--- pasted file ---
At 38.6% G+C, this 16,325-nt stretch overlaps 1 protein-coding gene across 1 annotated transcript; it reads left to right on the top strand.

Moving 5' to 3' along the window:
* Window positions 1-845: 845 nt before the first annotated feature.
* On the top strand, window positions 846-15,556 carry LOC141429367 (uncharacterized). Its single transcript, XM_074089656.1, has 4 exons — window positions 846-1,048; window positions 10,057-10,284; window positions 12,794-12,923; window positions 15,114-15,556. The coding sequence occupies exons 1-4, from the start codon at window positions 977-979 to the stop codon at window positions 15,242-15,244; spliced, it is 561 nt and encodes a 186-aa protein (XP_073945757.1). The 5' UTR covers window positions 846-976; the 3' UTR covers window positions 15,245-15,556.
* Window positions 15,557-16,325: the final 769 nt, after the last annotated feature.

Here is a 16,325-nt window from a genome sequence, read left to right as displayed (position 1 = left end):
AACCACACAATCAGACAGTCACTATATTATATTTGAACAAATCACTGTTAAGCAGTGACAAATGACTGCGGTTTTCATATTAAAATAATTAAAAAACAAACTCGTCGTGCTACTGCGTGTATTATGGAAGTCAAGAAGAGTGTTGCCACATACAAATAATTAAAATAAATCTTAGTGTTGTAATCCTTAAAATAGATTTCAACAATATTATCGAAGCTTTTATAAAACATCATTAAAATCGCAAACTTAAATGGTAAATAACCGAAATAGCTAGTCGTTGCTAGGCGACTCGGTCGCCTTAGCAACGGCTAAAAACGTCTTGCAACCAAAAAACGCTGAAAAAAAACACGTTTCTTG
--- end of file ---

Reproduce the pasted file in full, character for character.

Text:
At 38.6% G+C, this 16,325-nt stretch overlaps 1 protein-coding gene across 1 annotated transcript; it reads left to right on the top strand.

Moving 5' to 3' along the window:
* Window positions 1-845: 845 nt before the first annotated feature.
* On the top strand, window positions 846-15,556 carry LOC141429367 (uncharacterized). Its single transcript, XM_074089656.1, has 4 exons — window positions 846-1,048; window positions 10,057-10,284; window positions 12,794-12,923; window positions 15,114-15,556. The coding sequence occupies exons 1-4, from the start codon at window positions 977-979 to the stop codon at window positions 15,242-15,244; spliced, it is 561 nt and encodes a 186-aa protein (XP_073945757.1). The 5' UTR covers window positions 846-976; the 3' UTR covers window positions 15,245-15,556.
* Window positions 15,557-16,325: the final 769 nt, after the last annotated feature.

Here is a 16,325-nt window from a genome sequence, read left to right as displayed (position 1 = left end):
AACCACACAATCAGACAGTCACTATATTATATTTGAACAAATCACTGTTAAGCAGTGACAAATGACTGCGGTTTTCATATTAAAATAATTAAAAAACAAACTCGTCGTGCTACTGCGTGTATTATGGAAGTCAAGAAGAGTGTTGCCACATACAAATAATTAAAATAAATCTTAGTGTTGTAATCCTTAAAATAGATTTCAACAATATTATCGAAGCTTTTATAAAACATCATTAAAATCGCAAACTTAAATGGTAAATAACCGAAATAGCTAGTCGTTGCTAGGCGACTCGGTCGCCTTAGCAACGGCTAAAAACGTCTTGCAACCAAAAAACGCTGAAAAAAAACACGTTTCTTG